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O.N.E. The Duo, made up of a Black mom and daughter, say they belong in country music

LEILA FADEL, HOST:

O.N.E The Duo is a mother and daughter making music that combines country swagger with hip-hop cool.

(SOUNDBITE OF SONG, "SUPERPOWER")

ONE THE DUO: Hey. (Singing) Got my speakers up and my truck up higher, going vroom, vroom, baby. Running through these streets with my drip on fire. It's a runway, baby. Being a woman is a superpower. Power up, power up.

FADEL: Prana is the daughter in that duo. And her parents, well, they're hip-hop royalty. Prana's dad is RZA of the Wu-Tang Clan. And her mom, the other half of the duo, is Tekitha, a longtime vocalist with the Wu-Tang Clan and a solo artist. Prana says Tekitha filled her childhood with music through jam sessions that packed her house with poets, musicians and rappers. She remembers one particular late-night party that eventually led to the duo.

PRANA SUPREME: The morning after this jam session, I came up to her and was like, Mom, I have a great idea. What if we sang and wrote our own songs together?

FADEL: Yeah.

SUPREME: And she said, no.

FADEL: (Laughter).

TEKITHA: Immediately.

SUPREME: Yeah, her exact words were, no, why?

FADEL: (Laughter).

SUPREME: And I was just completely taken aback by this rejection. I was like, wait a second. I'm giving you a million-dollar idea here.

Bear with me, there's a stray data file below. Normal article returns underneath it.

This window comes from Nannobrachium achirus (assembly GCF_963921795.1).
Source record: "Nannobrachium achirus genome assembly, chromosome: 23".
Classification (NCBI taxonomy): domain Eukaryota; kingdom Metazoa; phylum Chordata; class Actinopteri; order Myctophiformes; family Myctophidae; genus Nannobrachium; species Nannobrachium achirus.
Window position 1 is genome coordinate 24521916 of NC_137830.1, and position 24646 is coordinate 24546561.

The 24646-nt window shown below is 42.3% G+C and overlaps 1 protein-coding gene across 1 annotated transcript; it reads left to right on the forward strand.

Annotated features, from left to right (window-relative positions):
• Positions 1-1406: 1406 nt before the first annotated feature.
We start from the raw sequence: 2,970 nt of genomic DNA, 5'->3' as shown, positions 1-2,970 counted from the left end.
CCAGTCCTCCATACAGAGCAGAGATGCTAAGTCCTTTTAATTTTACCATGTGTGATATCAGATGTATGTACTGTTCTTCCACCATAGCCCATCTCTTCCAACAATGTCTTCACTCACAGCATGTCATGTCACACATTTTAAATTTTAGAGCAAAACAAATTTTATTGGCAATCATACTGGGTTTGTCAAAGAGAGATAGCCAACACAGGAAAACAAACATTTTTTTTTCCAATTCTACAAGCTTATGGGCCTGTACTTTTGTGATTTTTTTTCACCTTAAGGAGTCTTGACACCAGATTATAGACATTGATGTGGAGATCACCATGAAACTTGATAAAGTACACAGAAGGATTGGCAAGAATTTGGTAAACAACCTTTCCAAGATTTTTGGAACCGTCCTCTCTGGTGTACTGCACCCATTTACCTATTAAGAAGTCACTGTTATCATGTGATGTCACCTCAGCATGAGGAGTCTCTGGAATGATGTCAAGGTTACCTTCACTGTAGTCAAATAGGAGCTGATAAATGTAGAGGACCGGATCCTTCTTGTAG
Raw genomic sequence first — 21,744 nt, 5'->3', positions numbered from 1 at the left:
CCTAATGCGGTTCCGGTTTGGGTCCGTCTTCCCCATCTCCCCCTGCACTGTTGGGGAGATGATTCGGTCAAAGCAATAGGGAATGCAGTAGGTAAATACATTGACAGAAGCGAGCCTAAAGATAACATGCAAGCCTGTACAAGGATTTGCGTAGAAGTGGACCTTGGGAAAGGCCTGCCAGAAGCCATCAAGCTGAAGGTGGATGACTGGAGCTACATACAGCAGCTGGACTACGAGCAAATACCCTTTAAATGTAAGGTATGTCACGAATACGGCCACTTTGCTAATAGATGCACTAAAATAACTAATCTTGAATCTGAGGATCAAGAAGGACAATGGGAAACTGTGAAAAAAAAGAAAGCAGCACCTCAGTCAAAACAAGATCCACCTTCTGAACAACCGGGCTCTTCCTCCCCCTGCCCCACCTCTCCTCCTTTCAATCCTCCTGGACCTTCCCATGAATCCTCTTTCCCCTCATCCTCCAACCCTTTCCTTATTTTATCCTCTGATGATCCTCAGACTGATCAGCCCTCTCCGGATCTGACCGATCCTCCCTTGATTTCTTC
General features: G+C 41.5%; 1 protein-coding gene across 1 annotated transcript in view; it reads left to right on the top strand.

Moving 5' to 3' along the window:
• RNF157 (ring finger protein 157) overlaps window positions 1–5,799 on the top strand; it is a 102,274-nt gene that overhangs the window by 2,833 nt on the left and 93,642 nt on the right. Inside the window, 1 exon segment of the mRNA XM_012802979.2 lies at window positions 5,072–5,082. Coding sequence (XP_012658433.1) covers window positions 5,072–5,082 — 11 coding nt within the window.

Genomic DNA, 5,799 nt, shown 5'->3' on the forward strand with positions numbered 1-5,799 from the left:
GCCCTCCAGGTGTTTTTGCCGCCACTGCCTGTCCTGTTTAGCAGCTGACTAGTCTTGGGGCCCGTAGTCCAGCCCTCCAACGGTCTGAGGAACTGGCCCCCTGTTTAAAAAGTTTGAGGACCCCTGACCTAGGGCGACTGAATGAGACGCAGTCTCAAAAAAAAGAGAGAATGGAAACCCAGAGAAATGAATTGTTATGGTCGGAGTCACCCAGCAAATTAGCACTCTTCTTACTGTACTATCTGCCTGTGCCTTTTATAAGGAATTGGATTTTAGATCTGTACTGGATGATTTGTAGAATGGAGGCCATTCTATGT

FADEL: (Laughter).

SUPREME: Why are you saying no? I definitely threw a temper tantrum - not a proud moment for me.

FADEL: Aw.

TEKITHA: She did. It was really sad, too.

FADEL: Aw.

SUPREME: Yeah.

TEKITHA: I was like, oh, my God, I hurt her feelings (laughter).

SUPREME: Yeah.

TEKITHA: Her eyes just welled up with tears.

FADEL: Aw.

TEKITHA: You're not listening to me. I want to do music with you. I was like, oh.

FADEL: Tekitha, you're already an accomplished, respected artist in hip-hop and R&B. Prana, you are the child of hip-hop royalty. How did you end up in country music?

SUPREME: The country just came from the evolution of us exploring our sound. And then coming to Nashville was because we wanted to come to a music community where we could explore freely and not have, like, any preconceived notions of who we needed to be as artists or who we should be as artists. And the history of country is very much rooted in Black culture just as much as any others. So many Black artists were a part of the tapestry of country music, and they kind of got pushed to the wayside. We're not pandering or compromising our Blackness to do country music. This space is just as much ours as hip-hop, as jazz, as rock 'n' roll.

FADEL: Is that the same for you, Tekitha?

TEKITHA: Country music has allowed me to express myself in a way that I have wanted to for many years. And I feel the same way about hip-hop, actually. To be able to tell a story rooted in truth and through personal experience is really important to me. But one thing I have been lacking was more vulnerability. Country music has created a space for me personally as an artist to just be vulnerable. When I came here, I was going through a divorce. What Nashville gave to me was a place for me to heal. Also, the community, the way that they supported me and nurtured and cared for me through that process, allowed me to sit where I'm sitting today.

(SOUNDBITE OF SONG, "HOEDOWN")

ONE THE DUO: Let's do it. Let's do it, let's do it.

FADEL: You know, I was thinking about "HoeDown." Tekitha, you talked about how country and hip-hop have given you the space to tell stories rooted in truth. And that song, to me, very much still sounded hip-hop.

TEKITHA: Yeah, I think, for "HoeDown," we were in a really fun mood that day.

SUPREME: We were.

TEKITHA: The energy of the song, it kind of did make - like, it's almost like coming back to your roots.

(SOUNDBITE OF SONG, "HOEDOWN")